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ERIC Number: ED262093
Record Type: Non-Journal
Publication Date: 1985-Apr
Pages: 17
Abstractor: N/A
Reference Count: N/A
What's New in I.Q.? A Contemporary Analysis with Implications for Gifted/Talented/Creative.
Shaughnessy, Michael F.
Recent theorists have begun to re-conceptualize the construct of "intelligence." This paper reviews recent theories of intelligence and indicates implications for practitioners, educators, and individuals. Theories and theorists discussed include the following: (1) Robert Sternberg has advanced the "triarchic theory" of intelligence with three subtheories (componential sub-theory, experiential sub-theory, and a contextual sub-theory). Of particular importance for education are Steinberg's conception of "insight," his components of "knowledge acquisition," and his conception of "automaticity." (2) Howard Gardner has indicated that there is no single intelligence, but that there are several types. These include linguistic, logical, mathematical, visual and spatial conceptualizations, body kinesthetic skills, inter-personal abilities and intra-personal knowledge. (3) Warren Dohemann and Melvin Suhd have removed emphasis from higher theoretical aspects of intelligence to the practical matters of learning and education. They point toward growth and the maximization of intelligence through the curriculum. (4) Alan and Nadine Kaufman have developed the Kaufman Assessment Battery for testing of sequential and simultaneous processing, in an effort to integrate theory and practice. (5) Feuerstein's Learning Potential Assessment Device also has a strong theoretical foundation. (6) Thorndike has advocated an information processing point of view toward intelligence. His processing perspective encompasses long and short term memory, neuristics, and speed of processing. (LMO)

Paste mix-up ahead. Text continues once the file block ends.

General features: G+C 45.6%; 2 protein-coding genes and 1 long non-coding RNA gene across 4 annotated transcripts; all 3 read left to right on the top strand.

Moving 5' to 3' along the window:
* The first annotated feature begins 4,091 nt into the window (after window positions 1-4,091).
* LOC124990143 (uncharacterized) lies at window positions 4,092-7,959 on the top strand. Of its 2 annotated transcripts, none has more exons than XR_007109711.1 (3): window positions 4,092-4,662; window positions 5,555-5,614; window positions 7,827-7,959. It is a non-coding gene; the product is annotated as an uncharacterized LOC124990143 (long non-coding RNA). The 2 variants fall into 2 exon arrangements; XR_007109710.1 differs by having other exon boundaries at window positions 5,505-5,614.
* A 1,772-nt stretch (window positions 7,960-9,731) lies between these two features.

Publication Type: Speeches/Meeting Papers; Information Analyses
Education Level: N/A
Audience: N/A
Language: English
Sponsor: N/A
Authoring Institution: N/A
Identifiers - Assessments and Surveys: Kaufman Assessment Battery for Children; Learning Potential Assessment Device